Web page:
- The cost of public transport if you’re left unable to drive
- Care costs if you needed someone to come in and help with domestic tasks
- Physiotherapy costs
- Pet care, gardening, impact on hobbies
- Lost deposits for holidays or special occasions you were unable to attend
- Modifications needed so that you can live at home (ramps etc.)
- Wheelchair or medical equipment hire
In order for something to be included in the special damages head of your claim, you must provide evidence as to the loss you have incurred. You should collect all the bills, receipts or statements that prove these outgoings in order for them to be included in your claim.
If you would like to know more about what can be included in the special damages head of your claim, why not get in touch with our team? They can offer you free legal advice about what special damages can cover.
Treatment options for a broken fibula depend largely on the severity and type of fracture. If it’s a simple, non-displaced fracture, it can be possible for splints and casts to hold the bones in position for the 6 – 8 weeks they need to heal.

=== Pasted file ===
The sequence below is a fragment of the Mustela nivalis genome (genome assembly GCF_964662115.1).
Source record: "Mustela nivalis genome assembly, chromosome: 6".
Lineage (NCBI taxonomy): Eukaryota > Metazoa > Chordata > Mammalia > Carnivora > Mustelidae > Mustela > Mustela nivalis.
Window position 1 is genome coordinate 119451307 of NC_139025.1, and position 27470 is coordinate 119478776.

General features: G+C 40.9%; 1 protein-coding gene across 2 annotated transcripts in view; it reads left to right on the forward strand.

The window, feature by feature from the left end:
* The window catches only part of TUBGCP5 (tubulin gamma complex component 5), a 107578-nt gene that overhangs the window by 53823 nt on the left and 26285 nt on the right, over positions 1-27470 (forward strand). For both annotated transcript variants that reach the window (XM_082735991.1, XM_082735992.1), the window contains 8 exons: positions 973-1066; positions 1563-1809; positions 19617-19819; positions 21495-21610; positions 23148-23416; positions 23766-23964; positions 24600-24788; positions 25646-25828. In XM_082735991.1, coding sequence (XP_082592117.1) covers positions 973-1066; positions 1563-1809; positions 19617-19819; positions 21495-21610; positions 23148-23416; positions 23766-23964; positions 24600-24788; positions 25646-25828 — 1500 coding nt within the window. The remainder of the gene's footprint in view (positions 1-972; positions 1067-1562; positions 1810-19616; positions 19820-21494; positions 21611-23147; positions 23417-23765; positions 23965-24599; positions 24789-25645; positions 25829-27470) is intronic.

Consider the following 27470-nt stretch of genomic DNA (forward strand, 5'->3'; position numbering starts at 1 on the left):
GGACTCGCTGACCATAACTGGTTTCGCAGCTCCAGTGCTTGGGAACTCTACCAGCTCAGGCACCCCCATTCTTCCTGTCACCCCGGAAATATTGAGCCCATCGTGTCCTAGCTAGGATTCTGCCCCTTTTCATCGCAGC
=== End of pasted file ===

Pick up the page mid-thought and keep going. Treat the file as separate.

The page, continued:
In some cases, the two parts of your broken bone may be displaced, meaning they are no longer in alignment. If this is the case, a doctor or surgeon may put them back into place in a process called reduction. You will usually be given a local or general anaesthetic while this happens, and in some cases, you may be sedated.
If the injuries to the bone are more significant, you may require surgery. During surgery, metal plates and pins will be inserted into your leg to keep the bones in position as they heal. In some cases, these pins and metal plates may be needed permanently.
Always seek medical attention with a fractured bone. If a bone heals incorrectly, it can cause you problems later on in life. Furthermore, you may be at risk of infection if the fracture is open and you fail to seek medical attention.
When you go to the doctors or hospital after an accident, you expect that they will be able to identify what has gone wrong and prescribe the right medication or course of treatment to help you recover. But this isn’t always the case.